Table 12.1 Estimated Energy Requirements for Various Activities


Can you:

Take care of yourself?

Eat, dress, or use the toilet?

Walk indoors around the house?

Walk a block or two on level ground at 2 to 3 mph (3.2 to 4.8 kph)?

Do light work around the house like dusting or washing dishes?

4 METs

Can you:

Climb a flight of stairs or walk up a hill?

Walk on level ground at 4 mph (6.4 kph)?

Run a short distance?

Do heavy work around the house like scrubbing floors or lifting or moving heavy furniture?

Participate in moderate recreational activities like golf, bowling, dancing, doubles tennis, or throwing a baseball or football?

Greater than 10 METs

Can you:

Participate in strenuous sports like swimming, singles tennis, football, basketball, or skiing?

Abbreviations: kph, kilometers per hour; MET, metabolic equivalent task; mph, miles per hour.

Adapted from Fleisher LA, Beckman JA, Brown KA, et al,9 with permission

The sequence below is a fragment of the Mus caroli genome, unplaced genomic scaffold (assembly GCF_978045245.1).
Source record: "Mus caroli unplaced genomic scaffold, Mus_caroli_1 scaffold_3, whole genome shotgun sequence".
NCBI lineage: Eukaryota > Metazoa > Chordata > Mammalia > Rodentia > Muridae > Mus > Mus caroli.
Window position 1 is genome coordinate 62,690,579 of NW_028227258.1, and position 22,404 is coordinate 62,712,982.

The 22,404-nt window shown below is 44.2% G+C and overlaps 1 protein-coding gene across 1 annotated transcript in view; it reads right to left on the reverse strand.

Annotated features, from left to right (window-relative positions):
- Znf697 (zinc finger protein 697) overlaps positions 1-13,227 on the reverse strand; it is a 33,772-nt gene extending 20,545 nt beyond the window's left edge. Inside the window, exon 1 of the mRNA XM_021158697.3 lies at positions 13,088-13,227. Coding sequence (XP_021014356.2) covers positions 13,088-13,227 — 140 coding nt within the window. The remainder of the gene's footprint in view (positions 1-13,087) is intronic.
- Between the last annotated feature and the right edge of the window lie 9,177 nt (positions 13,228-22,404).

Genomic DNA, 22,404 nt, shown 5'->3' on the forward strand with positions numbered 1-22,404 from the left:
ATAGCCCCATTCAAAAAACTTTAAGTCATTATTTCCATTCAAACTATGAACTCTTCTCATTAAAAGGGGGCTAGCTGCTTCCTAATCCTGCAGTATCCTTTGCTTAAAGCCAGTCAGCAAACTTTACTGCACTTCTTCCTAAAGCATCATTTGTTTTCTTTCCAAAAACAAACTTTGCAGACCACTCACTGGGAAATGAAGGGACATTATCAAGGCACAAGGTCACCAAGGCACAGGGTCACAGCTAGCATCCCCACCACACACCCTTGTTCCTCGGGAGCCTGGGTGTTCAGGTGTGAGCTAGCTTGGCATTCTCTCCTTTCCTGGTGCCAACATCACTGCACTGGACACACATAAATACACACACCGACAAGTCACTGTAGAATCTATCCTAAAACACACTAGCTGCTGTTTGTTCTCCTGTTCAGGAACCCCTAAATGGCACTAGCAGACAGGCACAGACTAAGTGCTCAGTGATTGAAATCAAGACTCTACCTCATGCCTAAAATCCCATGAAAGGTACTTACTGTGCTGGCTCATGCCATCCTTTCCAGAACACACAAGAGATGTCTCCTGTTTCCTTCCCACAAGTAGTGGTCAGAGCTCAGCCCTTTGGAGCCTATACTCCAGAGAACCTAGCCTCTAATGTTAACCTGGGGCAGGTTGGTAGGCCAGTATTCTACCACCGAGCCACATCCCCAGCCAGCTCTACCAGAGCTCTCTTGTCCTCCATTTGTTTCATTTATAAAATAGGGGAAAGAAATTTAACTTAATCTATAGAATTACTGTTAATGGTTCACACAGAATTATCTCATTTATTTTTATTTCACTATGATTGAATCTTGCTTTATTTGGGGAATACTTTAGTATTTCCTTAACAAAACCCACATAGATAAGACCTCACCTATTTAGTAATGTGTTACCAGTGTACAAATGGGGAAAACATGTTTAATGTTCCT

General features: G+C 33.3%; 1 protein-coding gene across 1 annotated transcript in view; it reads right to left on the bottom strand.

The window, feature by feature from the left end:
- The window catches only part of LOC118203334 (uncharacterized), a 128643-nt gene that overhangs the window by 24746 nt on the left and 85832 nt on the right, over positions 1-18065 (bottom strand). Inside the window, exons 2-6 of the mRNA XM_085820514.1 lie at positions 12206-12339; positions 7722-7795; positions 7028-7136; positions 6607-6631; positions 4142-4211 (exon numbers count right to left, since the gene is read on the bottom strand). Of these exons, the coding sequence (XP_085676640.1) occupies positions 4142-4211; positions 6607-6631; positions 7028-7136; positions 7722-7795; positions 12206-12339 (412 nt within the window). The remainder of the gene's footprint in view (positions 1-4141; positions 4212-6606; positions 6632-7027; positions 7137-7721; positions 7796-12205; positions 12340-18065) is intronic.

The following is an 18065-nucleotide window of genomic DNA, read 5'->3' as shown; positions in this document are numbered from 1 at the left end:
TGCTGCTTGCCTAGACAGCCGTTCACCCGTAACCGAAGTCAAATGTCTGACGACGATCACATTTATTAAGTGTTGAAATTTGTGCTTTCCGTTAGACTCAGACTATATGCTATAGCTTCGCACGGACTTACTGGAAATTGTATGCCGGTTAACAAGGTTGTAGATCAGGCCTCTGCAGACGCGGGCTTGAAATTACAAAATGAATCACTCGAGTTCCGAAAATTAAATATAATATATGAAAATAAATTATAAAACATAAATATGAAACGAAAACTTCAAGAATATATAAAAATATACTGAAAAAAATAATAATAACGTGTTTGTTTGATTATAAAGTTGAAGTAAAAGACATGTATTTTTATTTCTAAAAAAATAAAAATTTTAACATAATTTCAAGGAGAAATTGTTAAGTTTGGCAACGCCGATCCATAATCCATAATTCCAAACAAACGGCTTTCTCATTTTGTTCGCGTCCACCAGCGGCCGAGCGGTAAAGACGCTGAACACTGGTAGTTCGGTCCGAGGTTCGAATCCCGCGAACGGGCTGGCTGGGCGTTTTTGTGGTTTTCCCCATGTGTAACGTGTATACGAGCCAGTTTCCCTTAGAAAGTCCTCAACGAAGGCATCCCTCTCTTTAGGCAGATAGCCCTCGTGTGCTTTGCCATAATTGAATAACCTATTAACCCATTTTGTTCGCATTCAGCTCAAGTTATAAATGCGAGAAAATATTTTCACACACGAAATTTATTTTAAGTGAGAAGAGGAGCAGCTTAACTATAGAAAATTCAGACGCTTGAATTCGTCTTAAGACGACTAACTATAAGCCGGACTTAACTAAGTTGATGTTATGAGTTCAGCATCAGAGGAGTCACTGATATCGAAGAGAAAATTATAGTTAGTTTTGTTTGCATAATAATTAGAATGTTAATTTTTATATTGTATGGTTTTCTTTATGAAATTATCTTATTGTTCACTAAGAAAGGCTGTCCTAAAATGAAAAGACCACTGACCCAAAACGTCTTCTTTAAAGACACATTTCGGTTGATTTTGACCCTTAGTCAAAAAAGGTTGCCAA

Age must always be considered in patients undergoing meningioma resection.3 This factor can contribute to increased morbidity and mortality associated with the meningioma resection. Although much of the increased morbidity related to age is appropriately attributed to comorbidity, a patient > 80 years of age will have reduced physiological reserve. Numerous studies have found a significant increase in mortality related to surgery beginning at the age of 70. The elderly patient has diminished cardiac reserve and a higher incidence of atrial fibrillation secondary to degenerative changes in the conduction system.4 Depression, dementia, and other neurological disorders may also be associated with advanced age, and neurological impairment, visual loss, or changes in vision should be assessed. Vital capacity and forced expiratory volume at 1 second decrease roughly 1% per year.5 Pre-operative questions concerning cough, sputum production, hemoptysis, pneumonias, shortness of breath, chest pain, and reduced physical activity may point to changes in either cardiac or respiratory reserve, which may need further evaluation before surgery.